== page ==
Can You Sleep in Your Car in NYC? [Answer may surprise you]

Pic of man sleeping inside car in NYC

Whether you’re passing through in your RV and looking for a great parking spot, you’re in town on business and don’t have the energy to find a hotel for the night, or any number of other reasons, you might have found yourself considering sleeping in your vehicle on the streets of NYC.

But can you sleep in your car in NYC?

Well, kind of. There is no actual law against sleeping in your car in New York, primarily because it was deemed to be unfair to homeless people to have such a law.

However, that does not mean there are no roadblocks to catching a few Zs in your vehicle.

For example, private property owners (such as retail companies with large, inviting parking lots) can place restrictions on what you can do on their property.

And it is illegal to park your vehicle in many places throughout NYC.

All in all, if you pay attention to signs and are careful, you should be fine sleeping in your car in NYC. And if you get caught somewhere you shouldn’t be, it is doubtful that you will face anything more than a stern request to move along.

Although, on that last point, we have to say that your mileage may vary, and it’s best not to rely on the goodwill or apathy of private property owners.

Still, there is a lot more to this topic than a simple yes or no, so let’s dive a little deeper.

Sleeping in Your Car in Parking Lots

As there is no law against sleeping in your car, you are not inherently breaking the law by sleeping in your car in a parking lot.

However, the reality of the situation is a little more complicated than that.

If the owner of the parking lot—be it a small business or a global franchise—has decided to specifically prohibit sleeping in your car on their property, then they are entirely within their rights to ask you to leave.

The instant you are asked to leave private property, you become a trespasser on that land, and that is breaking the law. Refusing to go at this point could land you inside a courtroom, so it’s most definitely best to move on without starting any trouble.

If you find a parking lot that does not have any signs expressly prohibiting sleeping in your vehicle—and you could also check the companies website if you want to be extra thorough—then you should be safe in theory.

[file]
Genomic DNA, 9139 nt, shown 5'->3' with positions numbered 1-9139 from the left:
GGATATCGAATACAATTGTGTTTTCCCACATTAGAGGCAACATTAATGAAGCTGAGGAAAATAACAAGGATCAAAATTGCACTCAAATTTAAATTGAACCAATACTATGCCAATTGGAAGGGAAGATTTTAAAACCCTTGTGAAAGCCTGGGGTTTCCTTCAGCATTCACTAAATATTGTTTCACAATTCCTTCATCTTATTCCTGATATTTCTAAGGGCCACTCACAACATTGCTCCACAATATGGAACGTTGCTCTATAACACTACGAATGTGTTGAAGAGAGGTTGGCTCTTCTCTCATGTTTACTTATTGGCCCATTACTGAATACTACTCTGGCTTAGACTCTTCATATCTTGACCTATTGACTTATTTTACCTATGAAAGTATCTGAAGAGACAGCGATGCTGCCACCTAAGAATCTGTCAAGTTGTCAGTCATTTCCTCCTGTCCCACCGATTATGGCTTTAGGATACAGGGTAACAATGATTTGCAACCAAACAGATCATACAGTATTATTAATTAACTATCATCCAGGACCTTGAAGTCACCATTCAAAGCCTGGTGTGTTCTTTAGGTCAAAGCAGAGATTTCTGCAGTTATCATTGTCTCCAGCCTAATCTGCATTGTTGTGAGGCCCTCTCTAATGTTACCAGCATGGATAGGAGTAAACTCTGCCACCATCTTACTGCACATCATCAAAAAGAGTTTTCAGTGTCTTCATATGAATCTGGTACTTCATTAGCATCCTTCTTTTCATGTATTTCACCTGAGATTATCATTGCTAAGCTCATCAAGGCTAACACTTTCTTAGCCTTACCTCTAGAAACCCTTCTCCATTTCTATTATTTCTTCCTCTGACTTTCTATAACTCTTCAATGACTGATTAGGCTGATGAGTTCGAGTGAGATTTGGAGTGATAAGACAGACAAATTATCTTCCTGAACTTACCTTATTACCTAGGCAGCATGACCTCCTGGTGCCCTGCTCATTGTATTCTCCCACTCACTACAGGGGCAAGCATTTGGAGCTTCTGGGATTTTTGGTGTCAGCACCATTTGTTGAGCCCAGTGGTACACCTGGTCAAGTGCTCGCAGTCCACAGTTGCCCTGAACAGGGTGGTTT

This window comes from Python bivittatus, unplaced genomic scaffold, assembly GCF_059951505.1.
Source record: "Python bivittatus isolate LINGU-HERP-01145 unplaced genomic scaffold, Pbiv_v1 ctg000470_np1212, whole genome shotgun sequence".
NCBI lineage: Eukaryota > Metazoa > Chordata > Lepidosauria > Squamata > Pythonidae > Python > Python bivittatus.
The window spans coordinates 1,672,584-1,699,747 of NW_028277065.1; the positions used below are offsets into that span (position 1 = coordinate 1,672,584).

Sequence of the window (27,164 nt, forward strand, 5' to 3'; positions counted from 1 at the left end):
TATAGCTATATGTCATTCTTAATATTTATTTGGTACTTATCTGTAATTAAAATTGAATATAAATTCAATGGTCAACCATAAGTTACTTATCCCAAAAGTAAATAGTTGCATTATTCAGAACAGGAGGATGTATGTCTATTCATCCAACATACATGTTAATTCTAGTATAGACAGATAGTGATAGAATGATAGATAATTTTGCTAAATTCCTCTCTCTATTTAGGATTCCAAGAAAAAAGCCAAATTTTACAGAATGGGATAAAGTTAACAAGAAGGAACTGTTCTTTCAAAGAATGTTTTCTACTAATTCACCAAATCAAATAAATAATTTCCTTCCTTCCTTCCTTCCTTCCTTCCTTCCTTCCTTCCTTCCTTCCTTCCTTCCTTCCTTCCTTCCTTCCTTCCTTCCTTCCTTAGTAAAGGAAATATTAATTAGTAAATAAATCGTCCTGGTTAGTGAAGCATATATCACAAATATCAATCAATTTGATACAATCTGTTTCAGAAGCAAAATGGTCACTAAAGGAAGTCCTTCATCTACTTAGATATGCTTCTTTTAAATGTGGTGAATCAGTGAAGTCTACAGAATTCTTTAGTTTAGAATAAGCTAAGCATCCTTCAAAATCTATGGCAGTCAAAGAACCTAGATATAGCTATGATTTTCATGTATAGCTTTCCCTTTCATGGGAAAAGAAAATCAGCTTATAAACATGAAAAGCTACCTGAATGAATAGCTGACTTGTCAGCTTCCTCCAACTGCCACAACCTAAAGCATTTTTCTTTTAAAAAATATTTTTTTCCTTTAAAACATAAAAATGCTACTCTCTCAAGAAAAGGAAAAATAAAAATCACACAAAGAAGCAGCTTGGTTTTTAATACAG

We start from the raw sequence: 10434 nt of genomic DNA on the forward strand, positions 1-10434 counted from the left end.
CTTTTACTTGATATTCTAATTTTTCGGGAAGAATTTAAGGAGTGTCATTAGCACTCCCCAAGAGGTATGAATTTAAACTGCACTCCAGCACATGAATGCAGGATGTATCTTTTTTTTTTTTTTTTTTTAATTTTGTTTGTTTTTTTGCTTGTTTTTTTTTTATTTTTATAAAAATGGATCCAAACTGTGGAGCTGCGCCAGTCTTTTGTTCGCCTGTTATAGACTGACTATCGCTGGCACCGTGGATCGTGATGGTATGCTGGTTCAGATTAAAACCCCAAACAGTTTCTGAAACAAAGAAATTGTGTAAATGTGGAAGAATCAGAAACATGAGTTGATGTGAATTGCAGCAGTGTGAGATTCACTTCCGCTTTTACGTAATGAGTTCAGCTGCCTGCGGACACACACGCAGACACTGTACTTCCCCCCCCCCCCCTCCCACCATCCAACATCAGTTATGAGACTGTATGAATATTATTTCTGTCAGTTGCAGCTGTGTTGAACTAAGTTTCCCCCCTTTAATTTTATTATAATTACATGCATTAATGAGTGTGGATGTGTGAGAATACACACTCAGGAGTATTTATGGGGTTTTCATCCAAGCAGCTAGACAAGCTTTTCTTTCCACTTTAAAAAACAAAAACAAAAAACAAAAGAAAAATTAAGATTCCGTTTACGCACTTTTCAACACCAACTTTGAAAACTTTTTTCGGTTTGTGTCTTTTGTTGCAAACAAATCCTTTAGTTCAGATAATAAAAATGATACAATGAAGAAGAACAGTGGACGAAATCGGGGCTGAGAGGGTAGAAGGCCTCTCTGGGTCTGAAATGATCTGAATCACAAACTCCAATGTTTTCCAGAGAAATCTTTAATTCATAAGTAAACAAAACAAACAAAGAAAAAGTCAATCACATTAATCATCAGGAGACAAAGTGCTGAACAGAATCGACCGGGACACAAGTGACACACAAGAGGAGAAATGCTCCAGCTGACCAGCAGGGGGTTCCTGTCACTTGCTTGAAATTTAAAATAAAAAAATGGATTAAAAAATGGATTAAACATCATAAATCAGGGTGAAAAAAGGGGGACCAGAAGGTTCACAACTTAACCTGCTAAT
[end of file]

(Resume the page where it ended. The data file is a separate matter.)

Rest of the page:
However, it could be that the owner does not want any urban camping on their land, and it has just never occurred to them to put up a sign. In that case, they may still ask you to leave, and you would still be legally obligated to comply.

For this reason, you should be as stealthy as possible when sleeping in your vehicle in NYC. Unless you have the express permission of the property owner whose land you are parked on, just assume that you will be asked to leave if you are found out.

The rule here is to not draw attention to yourself, and that is a rule that typically applies to sleeping in your car—or camping —in any location where you do not have the explicit permission of the owner.

Examples of things that can draw attention to you are cooking outside of the vehicle, running a woodburning stove inside your RV, carrying out any kind of bodily function in public (indecent exposure is illegal in NYC, by the way), and generally being active in and around your vehicle.

Sleeping in Your Car on the Street in NYC

This one is a little more clear cut. As there are no laws against sleeping in your car in NYC, there is no legal reason you can’t park your car up on a public street and have a nice, long nap.


You need to legally be allowed to park there.

This rules out a lot of places in NYC, especially when you factor in both areas where parking is not permitted, and streets where it is allowed for a limited amount of time.

It’s all well and good being permitted to park in a specific spot, but you won’t get a very good night’s sleep if you have to move on within the next hour.

Things get a little more complicated when you factor in the locals.

You see, while you might not be breaking any laws by sleeping in your car on an NYC street, residents are also not breaking any laws by calling the police to report a “suspicious” vehicle in their neighborhood.